Filed under: Affect Theory, Attachment, Belonging, Encounters, Love, Ordinariness, Theory of this Blog | Tags: Belonging, Encounters, Facebook, internet, intimacy, Love, temporality
Today I introduced Facebook to someone older than me and had a long conversation about what the point of networking amongst “friends” is. The person was so skeptical because to her stranger and distance-shaped intimacies are diminished forms of real intimacy. To her, real intimacy is a relation that requires the fortitude and porousness of a serious, emotionally-laden, accretion of mutual experience. Her intimacies are spaces of permission not only for recognition but for the right to be seriously inconvenient, to demand, and to need. It presumes face to faceness, but even more profoundly, flesh to fleshness. But on Facebook one can always skim, or not log in.
My version of this distinction is different of course, and sees more overlap than difference among types of attachment. The stretched-out intimacies are important and really matter, but they are more shaped by the phantasmatic dimension of recognition and reciprocity–it is easier to hide inattention, disagreement, disparity, aversion. On the other hand it’s easier to focus on what’s great in that genre of intimacy and to let the other stuff not matter. There’s less likely collateral damage in mediated or stranger intimacies. While the more conventional kinds of intimacy foreground the immediate and the demanding, are more atmospheric and singular, enable others’ memories to have the ethical density of knowledge about one that is truer than what one carries around, and involve many more opportunities for losing one’s bearings. The latter takes off from a Cavellian thought about love–love as returning to the scene of coordinating lives, synchronizing being–but synchrony can be spread more capaciously and meaningfully amongst a variety of attachments. Still, I think all kinds of emotional dependency and sustenance can flourish amongst people who only meet each other at one or a few points on the grid of the field of their life.
Thinking about yesterday’s reciprocity entry, I said to her that one point of Facebook is to inhabit the social as a place of play, of having a light impact, of being ordinary, of being acknowledged, of echoing and noodling, where the bar for reciprocity is so low that anyone could perform it by clicking. It’s a place where clicking is a sign that someone has paid attention and where dropping a line can build toward making a life. You know someone has imagined you today, checked in. You’re not an isolate. Trying to accommodate to my positive explanation, she said, I guess it’s like when churches organize prayer circles for impaired strangers, sending out love into the spirit world–it can’t hurt, but is it deep? Me: people value different evidence of having had an impact and of mattering to the world they’re imagining belonging to, and who can say what’s deep from outside of the transference? But I realized that I may be incoherent about this, and of course this problem, of figuring out how to talk about ways of being that are simultaneously openings and defenses, is central to this project. When people talk about modes of belonging they talk about desire but less so about defense.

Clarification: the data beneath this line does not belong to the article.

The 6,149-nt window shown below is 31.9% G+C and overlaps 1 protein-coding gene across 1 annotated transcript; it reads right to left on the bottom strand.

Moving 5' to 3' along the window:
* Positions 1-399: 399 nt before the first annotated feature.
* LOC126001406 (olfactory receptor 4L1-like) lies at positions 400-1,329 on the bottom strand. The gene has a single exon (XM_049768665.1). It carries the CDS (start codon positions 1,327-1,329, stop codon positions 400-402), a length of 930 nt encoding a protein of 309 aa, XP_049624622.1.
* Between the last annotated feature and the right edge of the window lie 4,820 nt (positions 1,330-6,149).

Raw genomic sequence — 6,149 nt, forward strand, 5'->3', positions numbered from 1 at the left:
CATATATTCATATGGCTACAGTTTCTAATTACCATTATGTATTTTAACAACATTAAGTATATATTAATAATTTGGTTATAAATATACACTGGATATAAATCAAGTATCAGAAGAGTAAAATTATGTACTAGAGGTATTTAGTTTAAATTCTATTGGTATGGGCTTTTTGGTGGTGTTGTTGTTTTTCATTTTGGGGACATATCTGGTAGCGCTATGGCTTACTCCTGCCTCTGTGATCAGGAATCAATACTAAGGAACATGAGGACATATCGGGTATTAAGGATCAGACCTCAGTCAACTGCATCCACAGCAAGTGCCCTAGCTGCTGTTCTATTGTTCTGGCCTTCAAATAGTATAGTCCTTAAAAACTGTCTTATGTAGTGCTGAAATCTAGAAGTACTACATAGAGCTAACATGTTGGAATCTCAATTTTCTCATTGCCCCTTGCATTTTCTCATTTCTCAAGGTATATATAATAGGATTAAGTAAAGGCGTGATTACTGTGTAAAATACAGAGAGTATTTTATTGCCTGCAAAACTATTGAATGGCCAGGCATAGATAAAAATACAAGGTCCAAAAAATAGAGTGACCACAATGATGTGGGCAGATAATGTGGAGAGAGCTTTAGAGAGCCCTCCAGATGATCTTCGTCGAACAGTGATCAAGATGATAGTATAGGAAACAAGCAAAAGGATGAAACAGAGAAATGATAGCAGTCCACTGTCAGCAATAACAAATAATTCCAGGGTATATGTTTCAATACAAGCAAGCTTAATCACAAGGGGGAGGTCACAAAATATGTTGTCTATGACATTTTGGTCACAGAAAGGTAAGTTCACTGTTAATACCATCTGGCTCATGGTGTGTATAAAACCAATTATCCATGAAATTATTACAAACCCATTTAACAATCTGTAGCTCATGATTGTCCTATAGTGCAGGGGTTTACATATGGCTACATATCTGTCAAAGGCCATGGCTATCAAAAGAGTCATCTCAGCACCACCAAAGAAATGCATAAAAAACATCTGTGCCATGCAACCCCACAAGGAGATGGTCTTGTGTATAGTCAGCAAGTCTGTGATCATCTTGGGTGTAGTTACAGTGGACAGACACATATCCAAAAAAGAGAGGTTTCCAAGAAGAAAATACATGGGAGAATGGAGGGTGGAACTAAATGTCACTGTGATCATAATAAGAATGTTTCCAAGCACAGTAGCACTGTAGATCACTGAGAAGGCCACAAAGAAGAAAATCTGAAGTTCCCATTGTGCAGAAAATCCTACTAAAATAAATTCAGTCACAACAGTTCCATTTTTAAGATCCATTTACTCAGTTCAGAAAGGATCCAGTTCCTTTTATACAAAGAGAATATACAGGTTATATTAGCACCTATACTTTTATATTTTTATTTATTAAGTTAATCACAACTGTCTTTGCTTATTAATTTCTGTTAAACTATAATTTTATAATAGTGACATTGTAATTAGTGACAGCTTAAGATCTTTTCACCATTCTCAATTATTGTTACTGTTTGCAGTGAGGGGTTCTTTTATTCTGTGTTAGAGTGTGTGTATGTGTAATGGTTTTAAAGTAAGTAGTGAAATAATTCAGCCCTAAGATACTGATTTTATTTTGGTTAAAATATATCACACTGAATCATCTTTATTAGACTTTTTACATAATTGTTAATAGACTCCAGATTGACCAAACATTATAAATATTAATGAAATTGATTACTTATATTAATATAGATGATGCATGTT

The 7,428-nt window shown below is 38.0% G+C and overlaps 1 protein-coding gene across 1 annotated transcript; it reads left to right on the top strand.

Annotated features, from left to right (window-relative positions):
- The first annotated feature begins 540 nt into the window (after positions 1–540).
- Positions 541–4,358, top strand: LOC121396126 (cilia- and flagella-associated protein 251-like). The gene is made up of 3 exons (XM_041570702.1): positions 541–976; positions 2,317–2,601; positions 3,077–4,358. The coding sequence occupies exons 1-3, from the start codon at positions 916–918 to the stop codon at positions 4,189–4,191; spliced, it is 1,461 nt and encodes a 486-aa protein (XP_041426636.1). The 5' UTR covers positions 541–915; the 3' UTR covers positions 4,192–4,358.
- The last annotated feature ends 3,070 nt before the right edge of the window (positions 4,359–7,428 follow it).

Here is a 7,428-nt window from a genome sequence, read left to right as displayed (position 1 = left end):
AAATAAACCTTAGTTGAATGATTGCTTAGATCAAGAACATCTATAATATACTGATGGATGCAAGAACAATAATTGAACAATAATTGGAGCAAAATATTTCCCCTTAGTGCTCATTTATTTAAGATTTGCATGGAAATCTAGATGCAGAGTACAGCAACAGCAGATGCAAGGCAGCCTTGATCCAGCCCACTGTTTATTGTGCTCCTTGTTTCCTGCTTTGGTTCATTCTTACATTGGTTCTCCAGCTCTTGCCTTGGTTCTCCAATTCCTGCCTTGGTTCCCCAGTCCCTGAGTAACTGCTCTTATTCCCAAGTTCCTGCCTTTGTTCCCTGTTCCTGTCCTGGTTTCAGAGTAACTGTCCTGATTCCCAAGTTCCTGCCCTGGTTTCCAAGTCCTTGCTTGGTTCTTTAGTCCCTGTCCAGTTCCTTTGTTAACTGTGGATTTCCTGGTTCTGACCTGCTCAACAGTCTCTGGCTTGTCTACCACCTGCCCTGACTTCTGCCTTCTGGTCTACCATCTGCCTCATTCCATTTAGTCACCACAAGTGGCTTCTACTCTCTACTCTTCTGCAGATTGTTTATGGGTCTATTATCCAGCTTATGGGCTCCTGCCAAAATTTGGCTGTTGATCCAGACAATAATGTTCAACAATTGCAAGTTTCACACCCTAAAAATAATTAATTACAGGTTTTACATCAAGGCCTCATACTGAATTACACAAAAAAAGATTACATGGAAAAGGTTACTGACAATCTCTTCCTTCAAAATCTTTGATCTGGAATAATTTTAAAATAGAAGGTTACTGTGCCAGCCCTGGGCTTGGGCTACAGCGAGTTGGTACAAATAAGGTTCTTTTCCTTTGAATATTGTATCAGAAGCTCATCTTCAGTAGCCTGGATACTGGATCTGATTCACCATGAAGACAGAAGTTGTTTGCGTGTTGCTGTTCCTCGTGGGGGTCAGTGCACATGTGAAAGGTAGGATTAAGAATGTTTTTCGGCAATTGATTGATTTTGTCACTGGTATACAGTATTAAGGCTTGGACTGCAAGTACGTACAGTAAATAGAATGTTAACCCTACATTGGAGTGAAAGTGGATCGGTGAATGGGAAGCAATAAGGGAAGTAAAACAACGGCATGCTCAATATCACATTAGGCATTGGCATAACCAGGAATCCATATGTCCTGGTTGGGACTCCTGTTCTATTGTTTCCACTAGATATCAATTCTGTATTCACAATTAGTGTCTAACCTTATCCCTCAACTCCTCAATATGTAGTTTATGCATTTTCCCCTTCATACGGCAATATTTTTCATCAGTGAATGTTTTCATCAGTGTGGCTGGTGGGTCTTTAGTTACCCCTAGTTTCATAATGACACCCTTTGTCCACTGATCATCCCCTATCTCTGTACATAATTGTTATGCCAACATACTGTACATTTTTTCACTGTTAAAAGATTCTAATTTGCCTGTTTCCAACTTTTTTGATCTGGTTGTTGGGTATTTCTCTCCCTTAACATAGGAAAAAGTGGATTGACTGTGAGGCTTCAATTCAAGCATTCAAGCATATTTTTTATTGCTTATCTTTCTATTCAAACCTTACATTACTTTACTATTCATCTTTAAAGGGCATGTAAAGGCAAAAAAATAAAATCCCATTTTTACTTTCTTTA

I sense that Facebook is about calibrating the difficulty of knowing the importance of the ordinary event. People are trying there to eventalize the mood, the inclination, the thing that just happened–the episodic nature of existence. So and so is in a mood right now. So and so likes this kind of thing right now; and just went here and there. This is how they felt about it. It’s not in the idiom of the great encounter or the great passion, it’s the lightness and play of the poke. There’s always a potential but not a demand for more.
Here is how so and so has shown up to life. Can you show up too, for a sec?
How can the “episodic now” become an event? Little mediated worlds produced by kinetic reciprocity enable accretion to become event without the drama of a disturbance. The disturbance is the exception. And that’s what makes stranger intimacy a relief from the other kind, which tips you over.
Filed under: Affect Theory, Attachment, Belonging, Craziness, Love, Ordinariness, psychoanalysis, Theory of this Blog
For the last few years I’ve been writing about aspirational normativity—a concept that describes individuals’ motives for belonging to a general culture as something other than a will to power, ideology, or shallowness. Instead one can view it as an affective need or drive to feel held by the social world. To sense that one is held durably by the world is not a very high bar, just a specific one. It does not mean to feel recognized in the full range of your being. Nor does it mean merely to be acknowledged—bump into anyone on the street, act like an asshole, have a conversation with anyone, and you can feel that you have an impact without feeling especially welcome in the world. Sometimes feeling a connection is a relief from a general state of disconnection.
Instead, to feel held in this sense is to have an expectation that there will be some kind of confirming reciprocity in one’s exchanges and an experience of a confirming reciprocity that does not have to be personal or even feel good explicitly, and yet engenders satisfaction and optimism toward a better-than-survival kind of living. The expectation of good conversations or kind glances with strangers is a good example of a structure of reciprocity that is also the feeling of it. So is hearing that your taste for x is also someone else’s. But so much more than repetition of the same is involved in achieving and managing reciprocity. Finding in the world or in others what’s important to you releases you from the loneliness of your singular attachments, the attachments engendered by autonomic or instinctual moves toward the something that looks promising. Leo Bersani describes most beautifully the delicacy of such gestures toward self-extension.